Category Personal

2023: A Year On My Feet

Lone Hiker on rocky cliff
Quoddy Head State Park, Maine. Photo by Max Fitzgerald

Last year, I set a personal goal to walk or hike 2023 miles. It was a last-minute decision, sparked by a desire to shape up before a five-day backpacking trip in Iceland. I didn’t want to be the guy holding everyone back. Despite the cold and snow, I was consistently clocking 5-6 miles daily by mid-February. My routine involved pitch-dark stumbles through our nearby woods, causing my wife concern for my sanity but keeping me on track even as many other goals slipped away.

The journey taught me several lessons. First, success often hinges on factors being within our control. Unlike some of my other goals last year, choosing to go hiking was entirely up to me. Second, embracing an identity rather than just a goal makes success more likely. I wasn’t just trying to hike; I was a hiker.

Flexibility was my third lesson. Breaking up walks into smaller segments allowed me to meet daily targets without being rigid. It didn’t have to be perfect, just done. The fourth lesson hit home as I saw others around me battle health issues. Staying healthy became a powerful motivator, pushing me forward even on tough days.

By year’s end, I logged 2356 miles – equivalent to 90 marathons or the distance from Portland, Maine, to Reykjavik, Iceland – underscoring my final lesson: the cumulative power of small, consistent actions. Not every day felt significant, but every step counted.

As 2024 rolls in, I’m ready for new challenges. Iceland, here I come.

Down East Maine forest


Brick by Brick

Seattle Shadows
© Brian Fitzgerald

Sometimes random events converge, seemingly by accident, and reveal a greater truth.

This week I jumped on a plane and flew some 3,000 miles to visit an ailing uncle—my father’s brother—at his home on Vashon Island near Seattle.  Along with my brother and two of my sisters, we spent time with him, sharing family stories, filling in gaps in our collective memories and laughing, a lot.  It was an impromptu visit, borne of a desire to connect with those who matter to me at a time of my choosing and not pulled by the usual forces of union and demise: marriage and death.  I didn’t even tell my friends living in the state because I wanted—needed—to focus on some family relationships long neglected. 

We, and I, had a great time. On the return flight, I came across a quote by New Zealander and writer Frank W. Boreham: “We make our decisions, and then our decisions turn around and make us.”  My trip made even more sense then.  

It’s a beautiful thought that our daily decisions—like that which led to me being on this very plane—are the very things that, over time, make us who we are. It’s easy to imagine that with each small decision, we are choosing to build our future selves, much like a building is built.  One brick at a time.

Erica Moody: Forging Art in a Maine Barn

Erica Moody with Elio, © Brian Fitzgerald

Erica Moody, a metal fabricator and artist, sits in the late-1800s barn that now serves as her workshop in Waldoboro, Maine.  

Moody has been working with metal for more than three decades. After years working in Boston, she chose to move to Maine to forge a simpler life—and the handcrafted serving utensils she is increasingly known for.  Moody uses traditional metal crafting methods to make spoons, knives and other wares from copper, brass and steel.  Her work has been featured in local and national publications, such as Bon Appétit and Saveur.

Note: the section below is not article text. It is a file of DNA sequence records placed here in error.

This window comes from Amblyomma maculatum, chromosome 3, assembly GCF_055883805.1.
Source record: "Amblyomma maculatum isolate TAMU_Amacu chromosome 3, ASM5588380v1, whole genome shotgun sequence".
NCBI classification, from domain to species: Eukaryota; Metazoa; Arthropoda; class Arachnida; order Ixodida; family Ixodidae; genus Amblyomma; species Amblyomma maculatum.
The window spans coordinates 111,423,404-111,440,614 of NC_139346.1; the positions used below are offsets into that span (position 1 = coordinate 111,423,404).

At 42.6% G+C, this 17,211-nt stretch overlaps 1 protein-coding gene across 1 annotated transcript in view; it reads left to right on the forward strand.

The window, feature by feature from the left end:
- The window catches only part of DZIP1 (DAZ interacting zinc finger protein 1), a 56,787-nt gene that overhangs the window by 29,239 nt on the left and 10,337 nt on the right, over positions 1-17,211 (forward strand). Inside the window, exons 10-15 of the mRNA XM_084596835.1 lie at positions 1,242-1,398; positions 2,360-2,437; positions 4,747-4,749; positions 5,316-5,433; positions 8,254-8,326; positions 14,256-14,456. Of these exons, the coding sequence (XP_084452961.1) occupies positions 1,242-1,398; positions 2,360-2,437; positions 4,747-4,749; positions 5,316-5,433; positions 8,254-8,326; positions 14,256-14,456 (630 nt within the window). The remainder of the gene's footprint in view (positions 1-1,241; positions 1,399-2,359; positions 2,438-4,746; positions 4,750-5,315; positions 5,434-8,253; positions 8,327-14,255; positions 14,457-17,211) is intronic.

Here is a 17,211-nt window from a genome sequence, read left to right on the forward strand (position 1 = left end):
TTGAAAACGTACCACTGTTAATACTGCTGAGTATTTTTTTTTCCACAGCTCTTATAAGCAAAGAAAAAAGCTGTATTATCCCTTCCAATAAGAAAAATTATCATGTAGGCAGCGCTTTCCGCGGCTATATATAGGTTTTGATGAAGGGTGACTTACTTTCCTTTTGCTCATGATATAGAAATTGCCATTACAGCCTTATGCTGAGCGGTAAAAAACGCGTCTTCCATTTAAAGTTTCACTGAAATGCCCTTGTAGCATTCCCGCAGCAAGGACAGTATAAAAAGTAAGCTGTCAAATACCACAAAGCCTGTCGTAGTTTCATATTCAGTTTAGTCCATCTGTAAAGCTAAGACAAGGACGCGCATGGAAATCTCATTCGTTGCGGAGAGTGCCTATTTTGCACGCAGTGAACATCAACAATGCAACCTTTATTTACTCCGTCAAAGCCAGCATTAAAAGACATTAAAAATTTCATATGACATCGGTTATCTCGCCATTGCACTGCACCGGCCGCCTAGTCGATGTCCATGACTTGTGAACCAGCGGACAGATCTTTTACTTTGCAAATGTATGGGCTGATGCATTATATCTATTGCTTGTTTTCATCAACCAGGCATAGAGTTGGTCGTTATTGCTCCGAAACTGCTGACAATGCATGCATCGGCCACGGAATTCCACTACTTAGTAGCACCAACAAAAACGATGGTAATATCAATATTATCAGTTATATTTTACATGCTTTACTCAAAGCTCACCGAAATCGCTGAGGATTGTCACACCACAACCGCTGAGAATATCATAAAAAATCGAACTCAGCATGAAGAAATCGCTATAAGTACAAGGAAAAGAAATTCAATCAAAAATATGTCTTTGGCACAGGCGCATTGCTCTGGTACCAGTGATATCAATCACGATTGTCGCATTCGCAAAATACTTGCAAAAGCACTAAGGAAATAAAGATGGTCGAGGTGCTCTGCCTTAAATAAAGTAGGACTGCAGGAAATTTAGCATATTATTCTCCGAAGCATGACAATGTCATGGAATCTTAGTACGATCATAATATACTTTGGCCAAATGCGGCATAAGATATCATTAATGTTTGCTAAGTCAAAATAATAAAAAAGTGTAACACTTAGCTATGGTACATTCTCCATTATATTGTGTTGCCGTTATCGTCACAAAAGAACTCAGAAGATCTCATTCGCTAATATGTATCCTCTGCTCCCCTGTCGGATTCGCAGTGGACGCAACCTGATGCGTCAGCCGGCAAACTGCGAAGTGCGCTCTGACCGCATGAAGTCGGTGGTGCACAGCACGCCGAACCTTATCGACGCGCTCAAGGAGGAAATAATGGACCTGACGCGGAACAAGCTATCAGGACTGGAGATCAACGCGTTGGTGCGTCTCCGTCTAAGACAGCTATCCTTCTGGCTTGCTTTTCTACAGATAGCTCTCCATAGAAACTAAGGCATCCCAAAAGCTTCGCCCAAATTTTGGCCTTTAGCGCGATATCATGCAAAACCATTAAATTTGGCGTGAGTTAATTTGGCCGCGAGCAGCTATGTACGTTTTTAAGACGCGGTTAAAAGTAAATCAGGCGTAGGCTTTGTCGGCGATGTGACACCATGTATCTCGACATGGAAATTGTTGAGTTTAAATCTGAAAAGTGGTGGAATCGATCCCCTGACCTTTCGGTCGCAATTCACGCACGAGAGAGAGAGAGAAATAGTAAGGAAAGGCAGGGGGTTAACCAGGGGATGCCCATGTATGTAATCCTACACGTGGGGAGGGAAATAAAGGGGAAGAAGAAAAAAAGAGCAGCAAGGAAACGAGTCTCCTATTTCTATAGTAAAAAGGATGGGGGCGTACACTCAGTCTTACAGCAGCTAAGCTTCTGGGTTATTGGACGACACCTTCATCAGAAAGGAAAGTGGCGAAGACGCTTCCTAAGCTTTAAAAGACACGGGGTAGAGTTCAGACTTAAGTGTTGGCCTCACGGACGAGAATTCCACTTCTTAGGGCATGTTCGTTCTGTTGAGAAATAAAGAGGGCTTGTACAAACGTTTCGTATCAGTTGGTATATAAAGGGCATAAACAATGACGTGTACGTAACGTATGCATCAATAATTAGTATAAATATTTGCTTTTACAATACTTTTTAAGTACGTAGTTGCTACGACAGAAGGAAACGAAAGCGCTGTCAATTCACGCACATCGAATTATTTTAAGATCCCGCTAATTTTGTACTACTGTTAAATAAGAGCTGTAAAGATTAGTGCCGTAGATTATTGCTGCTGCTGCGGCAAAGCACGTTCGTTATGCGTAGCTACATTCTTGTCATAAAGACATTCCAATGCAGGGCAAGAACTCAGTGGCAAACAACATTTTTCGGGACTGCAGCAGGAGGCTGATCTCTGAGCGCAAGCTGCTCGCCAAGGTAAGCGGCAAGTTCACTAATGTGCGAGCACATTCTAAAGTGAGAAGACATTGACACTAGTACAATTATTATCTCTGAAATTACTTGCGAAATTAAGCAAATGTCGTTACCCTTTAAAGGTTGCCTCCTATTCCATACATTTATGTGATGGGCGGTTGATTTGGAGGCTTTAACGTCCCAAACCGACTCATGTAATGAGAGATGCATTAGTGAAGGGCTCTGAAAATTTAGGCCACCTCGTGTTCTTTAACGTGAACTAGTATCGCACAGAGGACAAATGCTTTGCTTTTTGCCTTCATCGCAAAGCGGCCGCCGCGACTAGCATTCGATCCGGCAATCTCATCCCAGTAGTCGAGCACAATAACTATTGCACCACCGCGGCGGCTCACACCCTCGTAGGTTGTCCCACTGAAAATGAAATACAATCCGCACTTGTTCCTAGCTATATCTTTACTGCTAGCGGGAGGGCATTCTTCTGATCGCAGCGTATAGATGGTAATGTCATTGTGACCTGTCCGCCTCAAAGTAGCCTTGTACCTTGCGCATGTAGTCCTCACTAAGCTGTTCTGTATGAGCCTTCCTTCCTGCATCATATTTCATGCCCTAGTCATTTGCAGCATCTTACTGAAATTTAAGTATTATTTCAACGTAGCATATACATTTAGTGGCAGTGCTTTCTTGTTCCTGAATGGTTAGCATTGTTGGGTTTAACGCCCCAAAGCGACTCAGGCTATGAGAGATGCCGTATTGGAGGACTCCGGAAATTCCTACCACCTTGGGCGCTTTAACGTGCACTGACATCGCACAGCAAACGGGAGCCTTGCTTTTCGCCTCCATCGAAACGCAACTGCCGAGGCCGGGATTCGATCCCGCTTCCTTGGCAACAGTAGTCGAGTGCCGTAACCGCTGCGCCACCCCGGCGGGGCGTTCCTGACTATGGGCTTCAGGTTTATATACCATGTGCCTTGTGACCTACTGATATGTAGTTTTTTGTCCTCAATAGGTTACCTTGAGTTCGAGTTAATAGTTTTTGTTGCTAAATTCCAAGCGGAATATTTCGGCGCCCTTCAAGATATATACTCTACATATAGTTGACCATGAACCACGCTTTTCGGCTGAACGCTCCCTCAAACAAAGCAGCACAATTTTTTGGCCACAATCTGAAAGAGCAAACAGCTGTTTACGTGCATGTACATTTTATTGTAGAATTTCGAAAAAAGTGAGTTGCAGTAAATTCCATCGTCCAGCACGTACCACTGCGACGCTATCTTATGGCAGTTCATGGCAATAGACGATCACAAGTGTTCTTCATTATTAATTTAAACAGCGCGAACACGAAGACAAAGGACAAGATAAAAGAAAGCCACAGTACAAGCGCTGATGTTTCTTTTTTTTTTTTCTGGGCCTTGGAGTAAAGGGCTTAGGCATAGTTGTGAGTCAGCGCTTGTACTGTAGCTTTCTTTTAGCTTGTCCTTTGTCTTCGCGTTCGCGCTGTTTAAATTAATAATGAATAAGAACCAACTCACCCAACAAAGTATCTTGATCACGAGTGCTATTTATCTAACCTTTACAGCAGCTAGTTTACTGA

After years of working with large pieces of metal, her scaled-down workshop—filled with vintage machining tools—is the perfect place to create her one-of-a-kind spoons, coffee scoops, and knives.  It’s also attached to her home, built in 1854.  “To be close to home, to be able to work right here is everything. It’s why I moved to Maine,” she says.

Creating Spaces is a project that explores the connection between Maine artists and craftsmen and their physical workspaces-—places that are often hallowed grounds of creativity and solitude, far from the public eye or the gallery. 

© Brian Fitzgerald


© Brian Fitzgerald


© Brian Fitzgerald


Metal Artist Erica Moody
© Brian Fitzgerald

Lessons Learned hiking the Great Barrier Reef

Brian Fitzgerald
© Brian Fitzgerald

Back in the cold dark of January I made a resolution to trek at least 2023 miles this year. The primary goal was to train for a five-day backpacking trip to Iceland in 2024. But it also seemed a surefire way to spend more time outdoors, another goal.

Crunching the numbers, I saw I had to average about 5.5 miles per day. Easy on a sunny day, tougher during New England’s infamous cold, hot, or rainy days. It often meant fragmenting the daily goal into multiple smaller walks, while braving snow or puddles. Surprising to me at times, I’ve managed to stay on track.

By last weekend I surpassed 1200 miles; the same distance, end to end, as Australia’s Great Barrier Reef. In East Coasters terms, it’s the equivalent of a New York to Miami road trip. Or—per Google—the width of the Roman Empire in its heyday.

All it took was daily dedication. Here are a few insights, gleaned from the miles traveled so far.

Consistency is King: Author and speaker John Maxwell once said, “Small disciplines repeated with consistency every day lead to great achievements gained slowly over time.” Walking just a few miles daily may seem insignificant, but in a few months, those snowball into something noteworthy. Consistency morphs a goal into a habit that then pays compounded dividends.

Rise Early for the Win: Even on short, frosty days, I tried to squeeze in a walk before breakfast or school runs. On such days, I often surpassed my goal early in the day seemingly without effort. Whenever I skipped this routine, I found myself walking by headlamp after dinner, my family of skeptics warm and snug at home.

Healthy, Inside Out: The benefits of this simple exercise routine are remarkable. A good pair of shoes and a weighted pack are all it takes to feel fitter, evidenced by my newfound ease with hills and stairs.

Observing the Unseen: Slowing down has made me a keen observer. The city and my neighborhood seems more familiar now and I notice details of the landscape and city that seem invisible from the  window of a speeding car.

The Power of Linchpin Habits: My simple walking resolution has snowballed into a catalyst for other resolutions on my list. It’s less a goal and more a linchpin habit, spurring more creative work, better sleep, healthier eating, more family time, and boosted confidence that permeates my work and personal lives. It’s a reminder that success in one area can inspire success elsewhere.